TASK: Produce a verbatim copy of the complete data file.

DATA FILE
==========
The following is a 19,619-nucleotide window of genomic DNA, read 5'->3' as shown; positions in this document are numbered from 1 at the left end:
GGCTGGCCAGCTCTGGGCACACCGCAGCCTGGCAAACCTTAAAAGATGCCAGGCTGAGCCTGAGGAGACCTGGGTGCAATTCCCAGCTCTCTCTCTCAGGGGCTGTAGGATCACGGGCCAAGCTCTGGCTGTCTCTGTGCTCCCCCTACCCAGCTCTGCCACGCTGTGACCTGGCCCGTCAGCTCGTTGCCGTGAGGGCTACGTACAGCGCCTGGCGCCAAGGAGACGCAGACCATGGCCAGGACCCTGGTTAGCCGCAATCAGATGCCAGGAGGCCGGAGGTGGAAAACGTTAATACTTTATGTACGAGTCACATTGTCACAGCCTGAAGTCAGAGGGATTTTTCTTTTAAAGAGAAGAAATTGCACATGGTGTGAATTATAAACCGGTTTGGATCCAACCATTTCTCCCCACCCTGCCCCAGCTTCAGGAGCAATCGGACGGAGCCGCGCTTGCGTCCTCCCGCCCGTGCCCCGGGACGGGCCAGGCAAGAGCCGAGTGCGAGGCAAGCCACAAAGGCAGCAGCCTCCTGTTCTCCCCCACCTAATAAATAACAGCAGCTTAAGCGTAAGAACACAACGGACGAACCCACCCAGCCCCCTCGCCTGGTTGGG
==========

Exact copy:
The following is a 19,619-nucleotide window of genomic DNA, read 5'->3' as shown; positions in this document are numbered from 1 at the left end:
GGCTGGCCAGCTCTGGGCACACCGCAGCCTGGCAAACCTTAAAAGATGCCAGGCTGAGCCTGAGGAGACCTGGGTGCAATTCCCAGCTCTCTCTCTCAGGGGCTGTAGGATCACGGGCCAAGCTCTGGCTGTCTCTGTGCTCCCCCTACCCAGCTCTGCCACGCTGTGACCTGGCCCGTCAGCTCGTTGCCGTGAGGGCTACGTACAGCGCCTGGCGCCAAGGAGACGCAGACCATGGCCAGGACCCTGGTTAGCCGCAATCAGATGCCAGGAGGCCGGAGGTGGAAAACGTTAATACTTTATGTACGAGTCACATTGTCACAGCCTGAAGTCAGAGGGATTTTTCTTTTAAAGAGAAGAAATTGCACATGGTGTGAATTATAAACCGGTTTGGATCCAACCATTTCTCCCCACCCTGCCCCAGCTTCAGGAGCAATCGGACGGAGCCGCGCTTGCGTCCTCCCGCCCGTGCCCCGGGACGGGCCAGGCAAGAGCCGAGTGCGAGGCAAGCCACAAAGGCAGCAGCCTCCTGTTCTCCCCCACCTAATAAATAACAGCAGCTTAAGCGTAAGAACACAACGGACGAACCCACCCAGCCCCCTCGCCTGGTTGGG